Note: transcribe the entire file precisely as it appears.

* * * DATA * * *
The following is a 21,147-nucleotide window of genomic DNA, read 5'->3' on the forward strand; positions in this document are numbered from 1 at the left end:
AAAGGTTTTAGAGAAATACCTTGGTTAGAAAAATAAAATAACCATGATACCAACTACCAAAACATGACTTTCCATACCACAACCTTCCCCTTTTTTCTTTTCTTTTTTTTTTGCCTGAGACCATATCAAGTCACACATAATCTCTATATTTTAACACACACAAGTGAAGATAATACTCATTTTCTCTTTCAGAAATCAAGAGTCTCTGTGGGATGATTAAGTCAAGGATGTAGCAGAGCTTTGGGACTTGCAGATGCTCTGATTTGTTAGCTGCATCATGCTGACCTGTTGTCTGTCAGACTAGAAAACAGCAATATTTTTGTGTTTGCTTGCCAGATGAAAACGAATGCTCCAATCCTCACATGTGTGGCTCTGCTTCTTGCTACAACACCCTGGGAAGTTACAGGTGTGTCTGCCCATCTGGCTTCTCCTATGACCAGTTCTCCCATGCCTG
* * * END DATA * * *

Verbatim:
The following is a 21,147-nucleotide window of genomic DNA, read 5'->3' on the forward strand; positions in this document are numbered from 1 at the left end:
AAAGGTTTTAGAGAAATACCTTGGTTAGAAAAATAAAATAACCATGATACCAACTACCAAAACATGACTTTCCATACCACAACCTTCCCCTTTTTTCTTTTCTTTTTTTTTTGCCTGAGACCATATCAAGTCACACATAATCTCTATATTTTAACACACACAAGTGAAGATAATACTCATTTTCTCTTTCAGAAATCAAGAGTCTCTGTGGGATGATTAAGTCAAGGATGTAGCAGAGCTTTGGGACTTGCAGATGCTCTGATTTGTTAGCTGCATCATGCTGACCTGTTGTCTGTCAGACTAGAAAACAGCAATATTTTTGTGTTTGCTTGCCAGATGAAAACGAATGCTCCAATCCTCACATGTGTGGCTCTGCTTCTTGCTACAACACCCTGGGAAGTTACAGGTGTGTCTGCCCATCTGGCTTCTCCTATGACCAGTTCTCCCATGCCTG